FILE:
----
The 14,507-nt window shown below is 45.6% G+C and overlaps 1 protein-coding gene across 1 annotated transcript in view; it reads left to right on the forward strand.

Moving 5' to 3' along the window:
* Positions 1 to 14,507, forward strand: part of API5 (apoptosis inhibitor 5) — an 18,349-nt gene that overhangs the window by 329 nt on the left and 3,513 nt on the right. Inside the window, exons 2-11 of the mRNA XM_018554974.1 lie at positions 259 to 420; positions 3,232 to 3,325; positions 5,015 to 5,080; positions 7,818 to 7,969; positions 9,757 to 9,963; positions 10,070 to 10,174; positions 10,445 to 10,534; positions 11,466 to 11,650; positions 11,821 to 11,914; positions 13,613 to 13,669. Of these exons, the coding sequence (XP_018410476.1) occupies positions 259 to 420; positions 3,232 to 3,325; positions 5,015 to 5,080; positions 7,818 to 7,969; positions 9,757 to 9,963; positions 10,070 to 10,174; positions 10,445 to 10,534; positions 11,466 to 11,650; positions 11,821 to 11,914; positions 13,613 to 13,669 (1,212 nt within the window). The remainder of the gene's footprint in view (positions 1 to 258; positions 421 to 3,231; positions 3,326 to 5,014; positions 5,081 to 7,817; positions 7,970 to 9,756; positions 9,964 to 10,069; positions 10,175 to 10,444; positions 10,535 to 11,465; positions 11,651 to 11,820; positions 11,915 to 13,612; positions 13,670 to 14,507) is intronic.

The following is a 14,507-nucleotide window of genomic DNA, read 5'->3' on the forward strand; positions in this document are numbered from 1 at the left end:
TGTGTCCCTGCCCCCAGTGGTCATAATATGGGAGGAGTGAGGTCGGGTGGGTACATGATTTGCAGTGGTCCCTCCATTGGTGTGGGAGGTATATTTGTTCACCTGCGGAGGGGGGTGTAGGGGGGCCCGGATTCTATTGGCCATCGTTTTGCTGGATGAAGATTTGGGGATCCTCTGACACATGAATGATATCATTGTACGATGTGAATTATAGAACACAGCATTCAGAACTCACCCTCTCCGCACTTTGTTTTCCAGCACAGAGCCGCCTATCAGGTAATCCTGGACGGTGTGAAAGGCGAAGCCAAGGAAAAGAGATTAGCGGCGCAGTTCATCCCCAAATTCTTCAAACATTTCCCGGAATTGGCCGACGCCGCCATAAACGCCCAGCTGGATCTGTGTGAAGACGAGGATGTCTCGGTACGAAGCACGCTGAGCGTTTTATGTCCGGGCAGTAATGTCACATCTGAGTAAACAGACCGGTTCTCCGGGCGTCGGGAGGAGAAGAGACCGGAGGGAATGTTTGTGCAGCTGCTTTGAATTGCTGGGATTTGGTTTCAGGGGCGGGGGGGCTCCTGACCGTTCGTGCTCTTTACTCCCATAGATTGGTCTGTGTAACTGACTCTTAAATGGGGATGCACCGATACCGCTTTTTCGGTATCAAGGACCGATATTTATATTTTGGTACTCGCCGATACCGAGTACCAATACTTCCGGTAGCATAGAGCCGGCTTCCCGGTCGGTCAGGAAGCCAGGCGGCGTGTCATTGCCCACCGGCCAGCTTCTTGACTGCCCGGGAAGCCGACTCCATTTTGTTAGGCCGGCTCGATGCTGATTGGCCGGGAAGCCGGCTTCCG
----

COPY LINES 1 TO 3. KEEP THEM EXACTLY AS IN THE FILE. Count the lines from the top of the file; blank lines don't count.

The 14,507-nt window shown below is 45.6% G+C and overlaps 1 protein-coding gene across 1 annotated transcript in view; it reads left to right on the forward strand.

Moving 5' to 3' along the window:
* Positions 1 to 14,507, forward strand: part of API5 (apoptosis inhibitor 5) — an 18,349-nt gene that overhangs the window by 329 nt on the left and 3,513 nt on the right. Inside the window, exons 2-11 of the mRNA XM_018554974.1 lie at positions 259 to 420; positions 3,232 to 3,325; positions 5,015 to 5,080; positions 7,818 to 7,969; positions 9,757 to 9,963; positions 10,070 to 10,174; positions 10,445 to 10,534; positions 11,466 to 11,650; positions 11,821 to 11,914; positions 13,613 to 13,669. Of these exons, the coding sequence (XP_018410476.1) occupies positions 259 to 420; positions 3,232 to 3,325; positions 5,015 to 5,080; positions 7,818 to 7,969; positions 9,757 to 9,963; positions 10,070 to 10,174; positions 10,445 to 10,534; positions 11,466 to 11,650; positions 11,821 to 11,914; positions 13,613 to 13,669 (1,212 nt within the window). The remainder of the gene's footprint in view (positions 1 to 258; positions 421 to 3,231; positions 3,326 to 5,014; positions 5,081 to 7,817; positions 7,970 to 9,756; positions 9,964 to 10,069; positions 10,175 to 10,444; positions 10,535 to 11,465; positions 11,651 to 11,820; positions 11,915 to 13,612; positions 13,670 to 14,507) is intronic.